p 


p + r 

(≥
0) 
r 

(≥
0) 
p 

(≤
0) 
p  r 

(≥
0) 
2∙p 
r 

(≥
0) 
p 

(≥
0) 
r  p 

(≤
0) 
 r 

(≤
0) 
p 

(≥
0) 
p + r 



From
(0) we conclude (i) that the sequence contains a nonnegative
element, (ii) that one of its neighbours is nonnegative, and (iii)
that at least one of the two elements adjacent to a pair of
nonnegative neighbours is nonnegative. More precisely: the
sequence contains in some direction a triple of adjacent elements
of the form (p, p+r, r) with 0 ≤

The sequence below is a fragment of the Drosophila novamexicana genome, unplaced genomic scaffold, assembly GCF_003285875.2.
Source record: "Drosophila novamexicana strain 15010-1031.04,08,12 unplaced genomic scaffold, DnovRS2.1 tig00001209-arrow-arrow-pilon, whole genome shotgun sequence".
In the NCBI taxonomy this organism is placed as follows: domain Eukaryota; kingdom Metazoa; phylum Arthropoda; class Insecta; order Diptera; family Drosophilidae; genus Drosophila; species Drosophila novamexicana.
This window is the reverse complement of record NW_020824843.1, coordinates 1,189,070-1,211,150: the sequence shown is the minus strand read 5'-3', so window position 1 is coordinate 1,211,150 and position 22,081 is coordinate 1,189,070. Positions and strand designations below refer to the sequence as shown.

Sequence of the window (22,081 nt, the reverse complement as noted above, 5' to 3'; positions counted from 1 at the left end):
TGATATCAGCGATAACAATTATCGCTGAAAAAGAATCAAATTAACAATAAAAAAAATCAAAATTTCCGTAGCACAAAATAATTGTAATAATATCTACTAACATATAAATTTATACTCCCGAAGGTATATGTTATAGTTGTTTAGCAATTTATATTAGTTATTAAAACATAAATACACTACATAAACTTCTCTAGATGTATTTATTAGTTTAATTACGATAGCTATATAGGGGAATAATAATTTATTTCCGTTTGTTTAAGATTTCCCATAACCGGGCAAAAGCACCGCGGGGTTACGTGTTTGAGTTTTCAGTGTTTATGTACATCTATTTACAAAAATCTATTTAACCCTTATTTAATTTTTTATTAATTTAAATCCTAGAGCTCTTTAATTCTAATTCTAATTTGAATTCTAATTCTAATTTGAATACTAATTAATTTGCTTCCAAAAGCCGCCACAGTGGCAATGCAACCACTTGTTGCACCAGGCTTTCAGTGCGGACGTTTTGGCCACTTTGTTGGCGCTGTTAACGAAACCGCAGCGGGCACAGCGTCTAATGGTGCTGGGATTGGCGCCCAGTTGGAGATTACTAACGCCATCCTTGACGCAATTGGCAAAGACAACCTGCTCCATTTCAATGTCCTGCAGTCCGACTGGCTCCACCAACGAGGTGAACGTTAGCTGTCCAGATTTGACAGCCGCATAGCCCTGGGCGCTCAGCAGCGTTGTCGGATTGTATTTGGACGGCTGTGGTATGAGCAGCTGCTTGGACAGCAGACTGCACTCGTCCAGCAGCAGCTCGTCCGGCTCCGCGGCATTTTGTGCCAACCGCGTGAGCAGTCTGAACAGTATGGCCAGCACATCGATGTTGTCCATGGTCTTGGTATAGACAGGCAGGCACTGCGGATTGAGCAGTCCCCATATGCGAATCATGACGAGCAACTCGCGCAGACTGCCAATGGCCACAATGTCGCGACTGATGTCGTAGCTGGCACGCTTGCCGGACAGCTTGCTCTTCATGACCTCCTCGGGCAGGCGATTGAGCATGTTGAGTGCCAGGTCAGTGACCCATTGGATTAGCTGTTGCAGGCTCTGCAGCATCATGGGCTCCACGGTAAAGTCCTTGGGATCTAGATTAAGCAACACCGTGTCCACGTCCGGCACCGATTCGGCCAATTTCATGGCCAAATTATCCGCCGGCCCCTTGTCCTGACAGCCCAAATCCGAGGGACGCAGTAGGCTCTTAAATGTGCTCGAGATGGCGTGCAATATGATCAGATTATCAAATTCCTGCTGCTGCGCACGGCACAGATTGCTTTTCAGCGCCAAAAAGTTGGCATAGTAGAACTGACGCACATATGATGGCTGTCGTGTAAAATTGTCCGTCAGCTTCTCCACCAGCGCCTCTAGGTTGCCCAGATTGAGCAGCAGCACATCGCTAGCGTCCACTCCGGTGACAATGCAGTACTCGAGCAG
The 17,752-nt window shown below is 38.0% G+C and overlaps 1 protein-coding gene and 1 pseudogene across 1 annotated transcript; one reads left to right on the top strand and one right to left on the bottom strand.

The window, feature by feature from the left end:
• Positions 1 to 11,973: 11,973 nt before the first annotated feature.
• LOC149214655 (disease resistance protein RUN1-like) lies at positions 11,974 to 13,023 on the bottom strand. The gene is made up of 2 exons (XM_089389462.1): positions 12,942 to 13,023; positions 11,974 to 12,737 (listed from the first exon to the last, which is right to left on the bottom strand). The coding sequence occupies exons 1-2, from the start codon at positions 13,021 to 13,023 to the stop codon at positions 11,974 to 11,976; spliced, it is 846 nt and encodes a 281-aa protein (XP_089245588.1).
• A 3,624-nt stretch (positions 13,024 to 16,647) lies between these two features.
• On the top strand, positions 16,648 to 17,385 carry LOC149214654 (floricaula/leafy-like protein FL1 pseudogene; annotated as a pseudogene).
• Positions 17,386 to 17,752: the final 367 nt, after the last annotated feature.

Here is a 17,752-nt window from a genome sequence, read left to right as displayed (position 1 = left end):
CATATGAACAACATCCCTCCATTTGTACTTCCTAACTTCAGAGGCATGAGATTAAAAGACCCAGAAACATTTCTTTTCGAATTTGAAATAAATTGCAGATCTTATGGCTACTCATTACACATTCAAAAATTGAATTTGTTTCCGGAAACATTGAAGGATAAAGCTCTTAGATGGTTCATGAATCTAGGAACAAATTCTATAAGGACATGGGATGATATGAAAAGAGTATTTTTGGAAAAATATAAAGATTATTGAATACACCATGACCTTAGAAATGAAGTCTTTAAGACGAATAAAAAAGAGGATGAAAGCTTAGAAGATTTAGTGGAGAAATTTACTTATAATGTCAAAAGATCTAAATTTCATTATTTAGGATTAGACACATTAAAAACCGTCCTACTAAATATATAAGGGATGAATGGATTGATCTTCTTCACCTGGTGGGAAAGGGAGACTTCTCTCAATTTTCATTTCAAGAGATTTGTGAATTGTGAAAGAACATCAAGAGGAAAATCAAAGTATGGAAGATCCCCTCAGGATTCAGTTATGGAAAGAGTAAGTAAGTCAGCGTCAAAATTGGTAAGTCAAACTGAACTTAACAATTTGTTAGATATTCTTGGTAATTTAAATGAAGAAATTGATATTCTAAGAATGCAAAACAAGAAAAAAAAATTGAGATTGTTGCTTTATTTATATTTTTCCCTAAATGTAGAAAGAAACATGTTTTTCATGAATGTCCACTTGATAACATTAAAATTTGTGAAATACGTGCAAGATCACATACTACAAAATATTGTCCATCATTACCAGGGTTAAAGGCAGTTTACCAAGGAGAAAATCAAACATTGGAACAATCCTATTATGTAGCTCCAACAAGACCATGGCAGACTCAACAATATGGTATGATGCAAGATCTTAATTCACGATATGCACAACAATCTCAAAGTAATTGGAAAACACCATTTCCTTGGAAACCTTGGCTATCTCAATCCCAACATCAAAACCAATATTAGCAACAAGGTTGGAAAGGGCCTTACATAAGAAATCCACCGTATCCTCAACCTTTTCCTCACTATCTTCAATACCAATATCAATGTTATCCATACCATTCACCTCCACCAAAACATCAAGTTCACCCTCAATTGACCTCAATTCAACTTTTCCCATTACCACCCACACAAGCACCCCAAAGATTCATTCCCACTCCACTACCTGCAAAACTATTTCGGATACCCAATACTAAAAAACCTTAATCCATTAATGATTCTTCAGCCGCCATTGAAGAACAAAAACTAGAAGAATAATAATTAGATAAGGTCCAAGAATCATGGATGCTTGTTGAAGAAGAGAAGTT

r ≤
p. To the left we have extended the sequence with another 8
elements. From (0) we further conclude that the whole sequence is
determined by a pair of adjacent values; hence, the repetition of
the pair (p, p+r) at distance 9 proves the
theorem. [The above deserves recording for its lack of case
analyses.]